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Mac or Pc - Old Dilema, what should I get.

by marcelomdsc / June 5, 2008 4:20 AM PDT

Hello, I'm looking at buying a new computer.
I currently own a hp laptop but work with mac's at my job on a daily basis.
I would like to have a mac the problem is that, they are more expensive and that I wouldn't be able to install some applications that I need.
I'm a web designer and use Multiple IE all the time which doesn't work on OS X.

I'm looking at buying a 14" laptop with at least 2gb of ram and 200gb HHD under $1500

Any suggestions?

Thanks, Marcelo.

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Well
by Jimmy Greystone / June 5, 2008 4:29 AM PDT

Well, with the switch to Intel chips, you can dual boot Windows on a Mac now, and there are also programs like Parallels that let you run Windows apps in OS X.

So, I would say it comes down to which you prefer more: OS X or Windows.

And I have to add that I have designed web sites for IE before and you have my deepest sympathies if you do that for a living.

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Buy what you NEED and are comfortable with.
by Edward ODaniel / June 5, 2008 4:30 AM PDT

If you are more comfortable with a Mac but NEED Windows consider the info available via this link:
http://www.reghardware.co.uk/2006/08/02/review_bootcamp_parallels_desktop/

The data in the link is a little dated but does offer one of the better comparisons between Parallels and BootCamp. Here is a more current link for BootCamp (but you should be aware that it is not the only option)
http://support.apple.com/kb/HT1656

Now you can make up your mind based on your own knowledge and needs and not subject yourself to purely opinions.

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thanks
by marcelomdsc / June 5, 2008 5:06 AM PDT

I forgot about that. I guess more points for the mac. If only they were the same prize.

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Do keep in mind
by Jimmy Greystone / June 5, 2008 5:41 AM PDT
In reply to: thanks

Do keep in mind that beneath the pretty exterior, Apple systems tend to be put together pretty well. They aren't the delicate little things HP/Compaq systems are. Apple systems also tend to be rather quiet. I can still remember the first time the fan turned on in my iBook G4 laptop. I spent 2-3 minutes looking all over for the source of that sound before it dawned on me it must be my laptop's internal fan. The 3-4 months I'd owned it prior to that, it had been completely silent except for when I used the optical drive. I had to strain just to hear the hard drive.

Just also keep in mind I am a little biased towards Mac systems. Given the choice between the two, if there's no significantly compelling reason to go with the PC, I'll choose a Mac pretty much every time.

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thanks
by marcelomdsc / June 6, 2008 2:26 AM PDT
In reply to: Do keep in mind

That was really helpful, but here is something I forgot about and would like to know your input on.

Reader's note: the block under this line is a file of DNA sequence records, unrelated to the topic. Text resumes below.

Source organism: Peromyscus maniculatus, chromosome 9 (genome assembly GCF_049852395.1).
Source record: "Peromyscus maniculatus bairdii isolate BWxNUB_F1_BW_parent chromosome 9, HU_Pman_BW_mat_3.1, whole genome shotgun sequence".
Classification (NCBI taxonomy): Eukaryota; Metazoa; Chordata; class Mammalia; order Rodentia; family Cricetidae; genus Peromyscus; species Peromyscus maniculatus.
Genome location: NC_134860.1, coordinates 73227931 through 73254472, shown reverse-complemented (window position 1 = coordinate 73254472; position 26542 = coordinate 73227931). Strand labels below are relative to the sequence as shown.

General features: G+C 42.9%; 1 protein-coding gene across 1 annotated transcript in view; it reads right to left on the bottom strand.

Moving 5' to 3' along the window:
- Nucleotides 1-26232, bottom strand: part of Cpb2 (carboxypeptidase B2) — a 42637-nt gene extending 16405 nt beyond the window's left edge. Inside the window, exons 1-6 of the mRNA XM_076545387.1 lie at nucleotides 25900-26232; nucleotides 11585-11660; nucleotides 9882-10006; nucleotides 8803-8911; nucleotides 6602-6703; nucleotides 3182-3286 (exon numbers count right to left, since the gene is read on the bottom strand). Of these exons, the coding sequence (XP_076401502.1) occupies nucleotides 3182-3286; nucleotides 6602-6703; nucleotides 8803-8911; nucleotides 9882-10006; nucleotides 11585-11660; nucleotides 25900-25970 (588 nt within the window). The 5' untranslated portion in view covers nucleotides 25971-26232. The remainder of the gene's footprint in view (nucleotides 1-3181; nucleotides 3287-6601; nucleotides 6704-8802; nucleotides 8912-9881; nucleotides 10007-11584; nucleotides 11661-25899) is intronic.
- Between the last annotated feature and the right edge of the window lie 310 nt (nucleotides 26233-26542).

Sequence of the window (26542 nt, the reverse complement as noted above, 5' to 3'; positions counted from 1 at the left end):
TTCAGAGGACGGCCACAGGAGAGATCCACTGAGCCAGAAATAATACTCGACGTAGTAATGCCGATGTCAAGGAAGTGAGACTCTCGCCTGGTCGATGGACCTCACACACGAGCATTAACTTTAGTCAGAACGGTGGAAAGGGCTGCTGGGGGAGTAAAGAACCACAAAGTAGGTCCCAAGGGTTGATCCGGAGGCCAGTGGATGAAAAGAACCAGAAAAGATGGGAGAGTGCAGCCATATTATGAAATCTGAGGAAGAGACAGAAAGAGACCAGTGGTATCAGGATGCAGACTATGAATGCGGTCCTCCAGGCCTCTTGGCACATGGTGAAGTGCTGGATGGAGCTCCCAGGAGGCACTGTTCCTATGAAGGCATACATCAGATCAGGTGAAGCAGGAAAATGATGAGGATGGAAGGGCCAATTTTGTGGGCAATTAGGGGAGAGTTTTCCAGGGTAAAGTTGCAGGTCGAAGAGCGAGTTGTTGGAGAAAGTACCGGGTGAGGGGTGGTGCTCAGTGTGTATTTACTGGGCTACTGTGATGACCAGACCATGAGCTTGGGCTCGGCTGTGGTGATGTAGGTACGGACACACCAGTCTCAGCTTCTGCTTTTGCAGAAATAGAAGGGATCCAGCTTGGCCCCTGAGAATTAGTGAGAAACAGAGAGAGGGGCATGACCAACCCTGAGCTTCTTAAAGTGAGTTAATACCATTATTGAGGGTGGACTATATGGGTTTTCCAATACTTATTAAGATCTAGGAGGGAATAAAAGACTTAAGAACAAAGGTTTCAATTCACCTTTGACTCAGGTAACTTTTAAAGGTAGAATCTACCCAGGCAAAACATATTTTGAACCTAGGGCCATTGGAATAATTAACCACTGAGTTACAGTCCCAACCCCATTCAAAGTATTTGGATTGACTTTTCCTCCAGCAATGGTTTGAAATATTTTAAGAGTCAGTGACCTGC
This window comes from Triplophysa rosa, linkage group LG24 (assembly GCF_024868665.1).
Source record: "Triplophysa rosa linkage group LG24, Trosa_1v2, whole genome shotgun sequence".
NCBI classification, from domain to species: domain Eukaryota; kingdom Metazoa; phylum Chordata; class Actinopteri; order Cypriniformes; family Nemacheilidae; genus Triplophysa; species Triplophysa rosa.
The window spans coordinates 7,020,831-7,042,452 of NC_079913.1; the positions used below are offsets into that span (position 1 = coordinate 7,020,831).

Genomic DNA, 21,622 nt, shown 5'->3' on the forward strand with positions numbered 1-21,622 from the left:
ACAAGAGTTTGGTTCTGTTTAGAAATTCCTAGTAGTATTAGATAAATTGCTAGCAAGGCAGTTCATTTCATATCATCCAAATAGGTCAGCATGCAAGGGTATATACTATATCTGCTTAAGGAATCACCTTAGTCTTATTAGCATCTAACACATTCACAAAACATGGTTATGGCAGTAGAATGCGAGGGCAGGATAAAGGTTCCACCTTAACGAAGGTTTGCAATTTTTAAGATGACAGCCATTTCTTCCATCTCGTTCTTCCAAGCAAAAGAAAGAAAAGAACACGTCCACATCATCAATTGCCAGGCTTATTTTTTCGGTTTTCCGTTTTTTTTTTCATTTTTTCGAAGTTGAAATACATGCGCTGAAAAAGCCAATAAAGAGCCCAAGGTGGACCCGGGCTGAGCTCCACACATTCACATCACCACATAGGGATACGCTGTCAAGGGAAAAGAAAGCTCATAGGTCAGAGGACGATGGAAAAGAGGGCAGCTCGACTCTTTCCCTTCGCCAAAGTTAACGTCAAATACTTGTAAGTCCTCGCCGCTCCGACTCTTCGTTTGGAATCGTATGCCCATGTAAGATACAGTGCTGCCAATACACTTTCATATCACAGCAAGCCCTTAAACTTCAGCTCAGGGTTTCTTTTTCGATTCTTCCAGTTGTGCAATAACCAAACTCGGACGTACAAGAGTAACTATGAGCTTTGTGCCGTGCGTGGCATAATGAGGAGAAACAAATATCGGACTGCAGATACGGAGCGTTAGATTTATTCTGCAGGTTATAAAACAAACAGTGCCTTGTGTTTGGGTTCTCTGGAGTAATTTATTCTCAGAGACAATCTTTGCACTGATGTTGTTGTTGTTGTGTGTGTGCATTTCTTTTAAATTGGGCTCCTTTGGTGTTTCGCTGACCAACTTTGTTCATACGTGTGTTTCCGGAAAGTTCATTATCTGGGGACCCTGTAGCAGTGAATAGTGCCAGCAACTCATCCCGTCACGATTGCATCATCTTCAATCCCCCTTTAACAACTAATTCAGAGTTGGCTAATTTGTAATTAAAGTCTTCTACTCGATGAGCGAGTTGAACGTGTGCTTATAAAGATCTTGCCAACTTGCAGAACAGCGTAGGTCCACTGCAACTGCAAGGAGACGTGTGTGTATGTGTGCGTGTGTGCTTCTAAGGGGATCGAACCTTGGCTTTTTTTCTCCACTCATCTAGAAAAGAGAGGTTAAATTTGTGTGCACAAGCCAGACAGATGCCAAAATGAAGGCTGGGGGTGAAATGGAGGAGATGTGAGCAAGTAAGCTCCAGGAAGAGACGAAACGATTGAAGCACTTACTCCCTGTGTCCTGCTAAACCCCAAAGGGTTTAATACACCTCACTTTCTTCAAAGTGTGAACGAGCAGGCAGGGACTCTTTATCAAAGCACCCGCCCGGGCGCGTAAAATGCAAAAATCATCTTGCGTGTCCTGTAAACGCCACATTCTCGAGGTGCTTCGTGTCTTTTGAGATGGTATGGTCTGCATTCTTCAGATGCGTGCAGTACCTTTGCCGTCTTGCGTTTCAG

Last year I bought the Adobe Creative Suite CS3 for my pc of course, and I know they have different ones for pc/mac, what am I gonna do about that if I get a mac? is it possible to just exchange it or something like that?
thanks.

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Ask Adobe
by Jimmy Greystone / June 6, 2008 3:22 AM PDT
In reply to: thanks

Ask Adobe, they probably have some kind of system in place for this. Given the price of the software, they'd probably tick off a lot of people if they didn't allow you to transfer the PC license to a Mac copy, provided all other EULA terms were adhered to.

Worst case scenario, you dual boot or use something like Parallels and take a small performance hit.

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thanks
by marcelomdsc / June 6, 2008 6:58 AM PDT
In reply to: Ask Adobe

I will. I don't think the dual boot thing is a solution as that would be a major pain in the &*$%^, but parallels might work. Do you know of someone that uses it to run the adobe software?

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Bootcamp vs Parallels
by edworthy85 / June 6, 2008 12:29 PM PDT
In reply to: thanks

Hi there,

I'm a designer making the move to Mac from PC. I use the Adobe programs a lot, but also 3d studio max (purely windows based). I've looked into Parallels or just booting into windows via Bootcamp and I'd have to say that even though it may be slightly inconvenient at times, the Bootcamp option seems the best. There is no performance hit. Apparently with Parallels it takes up about 20-30% of your processor time just by being on without programs running, and depending on what you use your Windows program for, you may want the system running at full spec, so I'd head down the Bootcamp route. Annoying, I know, but it all boils down to how much you need all your computer's power.

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well...
by marcelomdsc / June 6, 2008 1:13 PM PDT
In reply to: Bootcamp vs Parallels

first of if it came down to that i would still go with parallels, cause bootcamp is too much stuff to go through, I would actually rather just stay with pc's.

The good news is that I called adobe this afternoon and they said there is no problem i can just do what they call "a cross platform upgrade" and i can just get the mac version of the suite for free!

awesome!

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